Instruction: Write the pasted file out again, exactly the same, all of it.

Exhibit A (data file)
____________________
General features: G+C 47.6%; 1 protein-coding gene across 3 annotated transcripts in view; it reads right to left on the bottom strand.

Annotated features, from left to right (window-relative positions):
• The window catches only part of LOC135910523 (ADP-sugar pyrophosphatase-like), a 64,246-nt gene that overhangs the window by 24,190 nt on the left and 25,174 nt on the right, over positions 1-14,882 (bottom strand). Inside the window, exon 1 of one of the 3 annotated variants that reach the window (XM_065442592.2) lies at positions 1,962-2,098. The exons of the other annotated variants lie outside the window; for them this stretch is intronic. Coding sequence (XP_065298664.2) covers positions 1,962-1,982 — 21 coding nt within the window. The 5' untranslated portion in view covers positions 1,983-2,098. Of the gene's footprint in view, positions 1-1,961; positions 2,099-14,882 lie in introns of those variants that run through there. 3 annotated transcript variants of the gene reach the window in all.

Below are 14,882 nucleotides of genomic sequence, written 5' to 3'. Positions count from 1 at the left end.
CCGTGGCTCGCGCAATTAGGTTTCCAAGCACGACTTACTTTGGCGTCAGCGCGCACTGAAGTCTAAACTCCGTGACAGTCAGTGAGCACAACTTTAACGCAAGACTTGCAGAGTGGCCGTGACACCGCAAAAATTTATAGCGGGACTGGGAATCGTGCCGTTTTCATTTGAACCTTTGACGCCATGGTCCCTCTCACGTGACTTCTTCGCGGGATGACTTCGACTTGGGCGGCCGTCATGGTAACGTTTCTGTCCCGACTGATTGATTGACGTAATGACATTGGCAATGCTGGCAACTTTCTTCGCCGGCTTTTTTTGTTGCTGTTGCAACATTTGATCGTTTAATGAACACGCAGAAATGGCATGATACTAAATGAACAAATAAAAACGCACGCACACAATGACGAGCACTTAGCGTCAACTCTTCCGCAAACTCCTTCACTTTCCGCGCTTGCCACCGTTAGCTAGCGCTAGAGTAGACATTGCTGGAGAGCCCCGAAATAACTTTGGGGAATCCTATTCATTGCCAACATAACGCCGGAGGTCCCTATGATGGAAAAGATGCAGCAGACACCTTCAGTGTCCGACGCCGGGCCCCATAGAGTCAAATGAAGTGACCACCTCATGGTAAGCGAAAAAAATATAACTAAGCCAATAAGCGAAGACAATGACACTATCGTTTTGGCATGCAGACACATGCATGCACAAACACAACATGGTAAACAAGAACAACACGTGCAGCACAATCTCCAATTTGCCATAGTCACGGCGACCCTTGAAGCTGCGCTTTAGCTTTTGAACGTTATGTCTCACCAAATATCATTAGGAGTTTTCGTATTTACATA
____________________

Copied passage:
General features: G+C 47.6%; 1 protein-coding gene across 3 annotated transcripts in view; it reads right to left on the bottom strand.

Annotated features, from left to right (window-relative positions):
• The window catches only part of LOC135910523 (ADP-sugar pyrophosphatase-like), a 64,246-nt gene that overhangs the window by 24,190 nt on the left and 25,174 nt on the right, over positions 1-14,882 (bottom strand). Inside the window, exon 1 of one of the 3 annotated variants that reach the window (XM_065442592.2) lies at positions 1,962-2,098. The exons of the other annotated variants lie outside the window; for them this stretch is intronic. Coding sequence (XP_065298664.2) covers positions 1,962-1,982 — 21 coding nt within the window. The 5' untranslated portion in view covers positions 1,983-2,098. Of the gene's footprint in view, positions 1-1,961; positions 2,099-14,882 lie in introns of those variants that run through there. 3 annotated transcript variants of the gene reach the window in all.

Below are 14,882 nucleotides of genomic sequence, written 5' to 3'. Positions count from 1 at the left end.
CCGTGGCTCGCGCAATTAGGTTTCCAAGCACGACTTACTTTGGCGTCAGCGCGCACTGAAGTCTAAACTCCGTGACAGTCAGTGAGCACAACTTTAACGCAAGACTTGCAGAGTGGCCGTGACACCGCAAAAATTTATAGCGGGACTGGGAATCGTGCCGTTTTCATTTGAACCTTTGACGCCATGGTCCCTCTCACGTGACTTCTTCGCGGGATGACTTCGACTTGGGCGGCCGTCATGGTAACGTTTCTGTCCCGACTGATTGATTGACGTAATGACATTGGCAATGCTGGCAACTTTCTTCGCCGGCTTTTTTTGTTGCTGTTGCAACATTTGATCGTTTAATGAACACGCAGAAATGGCATGATACTAAATGAACAAATAAAAACGCACGCACACAATGACGAGCACTTAGCGTCAACTCTTCCGCAAACTCCTTCACTTTCCGCGCTTGCCACCGTTAGCTAGCGCTAGAGTAGACATTGCTGGAGAGCCCCGAAATAACTTTGGGGAATCCTATTCATTGCCAACATAACGCCGGAGGTCCCTATGATGGAAAAGATGCAGCAGACACCTTCAGTGTCCGACGCCGGGCCCCATAGAGTCAAATGAAGTGACCACCTCATGGTAAGCGAAAAAAATATAACTAAGCCAATAAGCGAAGACAATGACACTATCGTTTTGGCATGCAGACACATGCATGCACAAACACAACATGGTAAACAAGAACAACACGTGCAGCACAATCTCCAATTTGCCATAGTCACGGCGACCCTTGAAGCTGCGCTTTAGCTTTTGAACGTTATGTCTCACCAAATATCATTAGGAGTTTTCGTATTTACATA